LOS ANGELES, April 16, 2018 /PRNewswire/ -- A&G Realty Partners today announced a new division focused on ramping up the productivity of U.S. healthcare providers' diverse real estate holdings.
Just as retail landlords can ill afford to keep vacant or under-performing stores on their balance sheets, today's medical providers are under the gun to maximize the real estate dimension of their hospitals, medical offices, skilled nursing homes and other assets, noted Peter J. Lynch, a Los Angeles-based Principal at A&G and leader of the company's new Healthcare Property Division. Those efforts could involve everything from disposing of excess medical office space, to renegotiating an urgent care center's lease, to selling a city hospital to a mixed-use developer, he said.
"Healthcare over the next five years will undergo an accelerating metamorphosis driven by the need for innovation, convenience and affordability," said Lynch, who, in addition to his role at A&G, is a longtime member of the board of governors for a major not-for-profit healthcare system in the western United States. "The forces in play are every bit as disruptive as those afoot in retail or higher education. Real estate must be central to any strategic response."
The principals at A&G Realty Partners have decades of experience in providing due diligence, valuations, strategic advice, auctions, lease terminations, occupancy cost reductions and other critical real estate services to those with interests in retail and nonretail sectors alike, said A&G Co-President Emilio Amendola. "In today's marketplace, all of our clients understand that you can no longer afford to leave asset value on the table," he said.
In the medical sector, significant ownership changes, as well as new methods for delivering healthcare to patients, are driving the need for transformative real estate strategies, Lynch noted. "Skyrocketing healthcare costs and plummeting reimbursements only add to the urgency as healthcare providers move from acute care, hospital-based systems to decentralized approaches based on community outreach and service," he said.
Maximizing real estate allows healthcare companies to drive down costs and better position themselves for survival or growth, Lynch explained. But due to intense competitive pressures, not every attempt to roll out neighborhood surgery centers, urgent care services, skilled nursing facilities and the like will succeed. "We are already seeing distressed medical assets in need of disposition or lease renegotiation," Lynch said.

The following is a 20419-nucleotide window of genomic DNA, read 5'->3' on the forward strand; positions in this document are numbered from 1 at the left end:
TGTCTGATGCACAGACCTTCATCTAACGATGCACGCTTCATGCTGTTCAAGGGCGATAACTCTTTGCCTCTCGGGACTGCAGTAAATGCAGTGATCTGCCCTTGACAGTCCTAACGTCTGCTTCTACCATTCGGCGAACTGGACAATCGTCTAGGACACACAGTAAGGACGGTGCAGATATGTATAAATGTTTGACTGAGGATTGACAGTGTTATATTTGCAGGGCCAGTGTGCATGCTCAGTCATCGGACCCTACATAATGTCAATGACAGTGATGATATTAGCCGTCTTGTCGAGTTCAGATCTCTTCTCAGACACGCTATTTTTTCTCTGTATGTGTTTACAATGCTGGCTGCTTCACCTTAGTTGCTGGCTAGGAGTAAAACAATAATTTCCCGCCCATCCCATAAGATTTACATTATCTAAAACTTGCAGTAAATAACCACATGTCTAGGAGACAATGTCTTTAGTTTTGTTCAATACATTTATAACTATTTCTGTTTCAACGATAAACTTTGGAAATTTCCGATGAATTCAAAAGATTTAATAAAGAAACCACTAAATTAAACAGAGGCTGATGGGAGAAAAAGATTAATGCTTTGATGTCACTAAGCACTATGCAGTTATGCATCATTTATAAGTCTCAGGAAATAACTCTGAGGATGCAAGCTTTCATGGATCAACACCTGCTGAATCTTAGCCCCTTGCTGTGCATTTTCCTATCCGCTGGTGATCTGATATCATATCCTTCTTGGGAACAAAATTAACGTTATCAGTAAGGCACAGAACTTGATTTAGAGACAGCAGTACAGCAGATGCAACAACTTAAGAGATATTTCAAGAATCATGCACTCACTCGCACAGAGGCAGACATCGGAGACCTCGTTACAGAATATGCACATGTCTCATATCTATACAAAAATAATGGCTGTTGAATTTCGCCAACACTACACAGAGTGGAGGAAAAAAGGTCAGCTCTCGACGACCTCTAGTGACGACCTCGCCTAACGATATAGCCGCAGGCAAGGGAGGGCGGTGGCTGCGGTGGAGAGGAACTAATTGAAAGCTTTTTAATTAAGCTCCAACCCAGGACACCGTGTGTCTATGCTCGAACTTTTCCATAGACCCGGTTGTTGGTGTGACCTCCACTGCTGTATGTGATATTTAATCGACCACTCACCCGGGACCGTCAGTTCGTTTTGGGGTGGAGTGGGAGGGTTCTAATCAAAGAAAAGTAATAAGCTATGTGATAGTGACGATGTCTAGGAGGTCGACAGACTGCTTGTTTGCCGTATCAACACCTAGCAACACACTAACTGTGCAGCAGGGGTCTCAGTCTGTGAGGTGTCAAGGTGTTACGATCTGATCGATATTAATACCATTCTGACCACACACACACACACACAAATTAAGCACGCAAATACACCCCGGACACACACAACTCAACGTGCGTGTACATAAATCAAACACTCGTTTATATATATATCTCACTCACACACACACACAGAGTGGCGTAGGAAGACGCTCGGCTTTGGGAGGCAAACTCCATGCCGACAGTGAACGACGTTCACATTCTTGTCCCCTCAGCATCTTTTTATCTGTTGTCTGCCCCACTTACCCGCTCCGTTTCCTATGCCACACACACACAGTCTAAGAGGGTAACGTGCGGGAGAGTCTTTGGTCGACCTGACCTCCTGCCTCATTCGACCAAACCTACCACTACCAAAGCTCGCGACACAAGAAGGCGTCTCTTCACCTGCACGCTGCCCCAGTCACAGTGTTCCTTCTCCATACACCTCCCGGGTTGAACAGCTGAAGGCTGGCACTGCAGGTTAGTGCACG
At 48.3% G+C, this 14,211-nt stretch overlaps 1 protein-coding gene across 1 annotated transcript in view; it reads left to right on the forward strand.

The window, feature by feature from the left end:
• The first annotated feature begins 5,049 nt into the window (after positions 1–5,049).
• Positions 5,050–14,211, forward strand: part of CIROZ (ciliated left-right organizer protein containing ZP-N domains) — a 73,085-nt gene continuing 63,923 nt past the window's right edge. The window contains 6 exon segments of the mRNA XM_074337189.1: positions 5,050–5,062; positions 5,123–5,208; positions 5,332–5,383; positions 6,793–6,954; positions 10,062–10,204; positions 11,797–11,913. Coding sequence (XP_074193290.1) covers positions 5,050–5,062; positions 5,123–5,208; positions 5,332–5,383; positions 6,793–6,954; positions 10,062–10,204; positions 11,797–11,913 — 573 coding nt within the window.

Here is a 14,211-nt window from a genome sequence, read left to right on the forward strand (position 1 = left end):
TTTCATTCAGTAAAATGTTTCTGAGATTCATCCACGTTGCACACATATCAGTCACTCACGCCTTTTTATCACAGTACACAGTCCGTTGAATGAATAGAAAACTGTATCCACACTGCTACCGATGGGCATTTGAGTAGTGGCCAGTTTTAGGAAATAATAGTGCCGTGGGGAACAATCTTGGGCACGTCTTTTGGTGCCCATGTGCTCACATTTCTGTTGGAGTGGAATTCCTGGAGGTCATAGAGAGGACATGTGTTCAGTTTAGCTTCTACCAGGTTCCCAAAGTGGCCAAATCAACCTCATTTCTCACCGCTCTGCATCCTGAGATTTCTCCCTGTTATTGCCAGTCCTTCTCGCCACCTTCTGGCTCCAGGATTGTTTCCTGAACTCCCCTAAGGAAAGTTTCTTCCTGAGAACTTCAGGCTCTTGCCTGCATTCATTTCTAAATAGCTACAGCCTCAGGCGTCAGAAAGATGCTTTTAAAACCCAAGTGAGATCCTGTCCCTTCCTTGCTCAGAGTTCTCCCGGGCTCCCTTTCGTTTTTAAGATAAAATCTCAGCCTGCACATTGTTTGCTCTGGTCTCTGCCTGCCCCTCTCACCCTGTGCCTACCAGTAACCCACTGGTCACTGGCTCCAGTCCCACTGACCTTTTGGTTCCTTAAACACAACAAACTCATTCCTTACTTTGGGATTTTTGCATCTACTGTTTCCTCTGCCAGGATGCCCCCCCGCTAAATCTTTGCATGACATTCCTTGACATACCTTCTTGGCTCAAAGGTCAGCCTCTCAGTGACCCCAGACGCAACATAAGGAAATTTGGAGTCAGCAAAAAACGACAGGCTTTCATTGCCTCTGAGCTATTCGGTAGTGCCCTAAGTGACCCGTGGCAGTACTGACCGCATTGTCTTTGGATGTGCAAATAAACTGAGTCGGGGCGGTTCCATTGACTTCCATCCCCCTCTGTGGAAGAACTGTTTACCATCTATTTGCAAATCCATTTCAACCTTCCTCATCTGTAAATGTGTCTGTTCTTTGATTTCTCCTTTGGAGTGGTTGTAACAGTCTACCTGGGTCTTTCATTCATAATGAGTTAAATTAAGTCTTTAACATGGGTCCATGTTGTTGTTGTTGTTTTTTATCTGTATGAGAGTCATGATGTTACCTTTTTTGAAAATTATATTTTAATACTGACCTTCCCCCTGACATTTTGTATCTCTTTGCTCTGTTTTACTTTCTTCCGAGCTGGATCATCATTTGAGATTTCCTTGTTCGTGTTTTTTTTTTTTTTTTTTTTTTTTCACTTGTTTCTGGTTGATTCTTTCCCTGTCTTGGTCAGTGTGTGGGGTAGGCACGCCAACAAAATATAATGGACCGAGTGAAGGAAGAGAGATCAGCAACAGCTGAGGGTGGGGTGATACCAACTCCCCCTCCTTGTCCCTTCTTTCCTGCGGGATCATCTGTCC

Lynch, who joined A&G in 2012 with more than three decades experience as a senior executive in retailing and commercial real estate, has an extensive background in healthcare as well. In 2016, he was elected to chair the board of directors for the Valley Service Area of the Providence St. Joseph Health Foundation, a not-for-profit healthcare system with facilities across the western United States. Lynch continues to serve in that position. He joined the board of governors of the Providence Saint Joseph Foundation, which supports Providence Saint Joseph Medical Center in Burbank, Calif., in 2007 and chaired that body from 2011 to 2016. Since joining A&G, Lynch has been a client manager for such companies as Pier1, Pacific Sunwear, Orchard Supply (a Lowes company), Mann Theatres (a Warner Bros. company), and Career Education Corporation.
In addition to its Los Angeles office, Melville, N.Y.-based A&G also maintains offices in Chicago and Philadelphia. Best known for its work on behalf of healthy and distressed retail companies, A&G has increasingly applied its real estate methodologies outside the retail sector as well, including the higher education, office, warehousing/distribution, and housing markets. The firm was founded in 2012 by Amendola and Co-President Andy Graiser.
"Unlike major brokerage companies, we work for the client only and never are paid by landlords," Graiser said. "It is this independence that allows us to pursue the most cost-effective solutions for our clients, whether it's selling an asset, subleasing space, terminating a bad lease, or reducing occupancy costs."